Event Storming is an excellent way to get started with Functional Architecture. Here are 5 essential preparation tips to turn your first workshop into a success!
You’ve decided that Big Picture Event Storming is the way to go, and you’re eager to start one. Not so quick, though! As with many things, lack of preparation can turn your promising workshop into a total failure.
There are five key elements to prepare an Event Storming:
Let’s go through each of these in detail.
At this point, the most important thing to do is to find good sponsorship. By “good sponsorship”, I mean having support from influential people. What you want is your workshop to stop being your initiative and to become the group’s initiative. Getting backup from the influencers will dramatically increase your chances of success.
Usually, private chats with these people are the best way to win them over. In the end, you want them to share and support a common goal for the Event Storming session. One of the first sessions I ran didn’t go very well because I had omitted this step. Some people wanted to draft a target architecture to know how to refactor in the long term. Others wanted to understand the main blocking points and identify the first wins. As a consequence, the session was disappointing. ☹
A clear Scope
With a clear goal in mind, you should have a rough idea of the scope of the session. Event Storming is an exploratory activity. People who are not used to it will feel a bit lost at first. I found that it’s better to boot the workshop around 1 or 2 uses cases makes people more comfortable. So, chat with your sponsors or other domain experts to agree about these use cases before the session.
As I said, Event Storming is exploratory by nature. Discussions about these use cases will bring in other concerns during the session. It will be up to the group to decide whether to add them to the scope or not. It’s ok to start with clear and specific use cases; there’s no need to be afraid to miss things out.
It’s also a good idea to identify a first domain event. It will both serve as an example and a way to trigger the Event Storming. From experience, this event should be somewhere in the middle of the story. It should also be clear enough for everybody to understand. Examples:
- “A trade was booked”
- “An order was paid”
- “A room was booked”
Don’t worry if you wonder what a domain event is; we’ll go over this in a later post.
The Right Audience
It’s time to list the ideal audience. As a rule of thumb, we found that sessions work better with a mix of 50% of domain experts and 50% of technical people.
With too few domain experts in the room, the workshop becomes a one-way teaching lesson. Ideally, we’d have experts for all the bounded contexts you foresee in the scope of the workshop.
We also need to have a fair share of technical people in the workshop. In the end, it’s their domain knowledge we want to grow. Don’t forget that, as https://twitter.com/ziobrando says:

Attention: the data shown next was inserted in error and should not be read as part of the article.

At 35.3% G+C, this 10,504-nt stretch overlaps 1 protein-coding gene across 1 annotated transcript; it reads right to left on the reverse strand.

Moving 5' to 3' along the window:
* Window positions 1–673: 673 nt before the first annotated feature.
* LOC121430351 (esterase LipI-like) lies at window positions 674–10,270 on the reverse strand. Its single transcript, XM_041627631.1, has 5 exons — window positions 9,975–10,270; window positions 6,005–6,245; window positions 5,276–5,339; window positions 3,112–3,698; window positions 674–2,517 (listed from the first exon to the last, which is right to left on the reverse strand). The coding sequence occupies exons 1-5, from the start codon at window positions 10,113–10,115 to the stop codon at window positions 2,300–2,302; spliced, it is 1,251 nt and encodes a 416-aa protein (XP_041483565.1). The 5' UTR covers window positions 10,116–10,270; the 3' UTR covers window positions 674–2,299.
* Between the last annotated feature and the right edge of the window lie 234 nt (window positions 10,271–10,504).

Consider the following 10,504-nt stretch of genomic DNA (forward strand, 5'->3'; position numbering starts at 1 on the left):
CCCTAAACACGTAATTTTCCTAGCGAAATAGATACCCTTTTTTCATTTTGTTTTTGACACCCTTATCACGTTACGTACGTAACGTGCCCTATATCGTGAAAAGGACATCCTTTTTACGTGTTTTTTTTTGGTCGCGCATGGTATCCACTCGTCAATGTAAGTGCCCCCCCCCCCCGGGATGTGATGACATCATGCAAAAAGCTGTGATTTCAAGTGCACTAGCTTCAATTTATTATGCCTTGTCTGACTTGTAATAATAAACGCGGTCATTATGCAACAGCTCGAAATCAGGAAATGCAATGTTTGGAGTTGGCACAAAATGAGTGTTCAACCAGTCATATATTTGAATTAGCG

Try to maximize the diversity of technical roles to create buy-in. One of the critical advantages of Event Storming is that it scales to a large audience. If possible, send a call for volunteers among teams to make sure everyone feels welcome. This will increase buy-in even further.
An enticing Invitation
By now, you should have sponsors, a clear goal, a few starting use cases, and the ideal audience. The next thing to do is to send enticing invitations. Your organization’s culture will define the level of effort needed to get people to attend. Maybe a simple email will be enough, or perhaps you’ll need to meet everyone in person to have them present.
Make sure that the sponsorship is visible in the invitation to maximize buy-in. For example, ask an influential sponsor to send the invite for you.
If you can, sketch a visual invitation. This will set the tone for a different kind of architecture meeting.
An Effective Briefing
When you have your final list of attendees, brief them about the goal of the workshop. This helps people in many aspects:
- To understand that the goal is worth their time
- To be ready for the initial disorientation
- To get an idea of how the session will go
- To get answers to quick questions
I found that a quick 15 to 30 minutes gathering works well, but again, you might need to adapt to your organization. For example, groups that are used to written communication might prefer email, chat, or wiki. What is important is that people can ask questions and get answers.
To be continued
If you follow these steps, your Event Storming session is already on good tracks! In the next post, we’ll see how to prepare the room for a successful session.
This blog post is part of the 1h Event Storming book that we are currently writing.
An earlier version of this post was originally published on Philippe’s blog)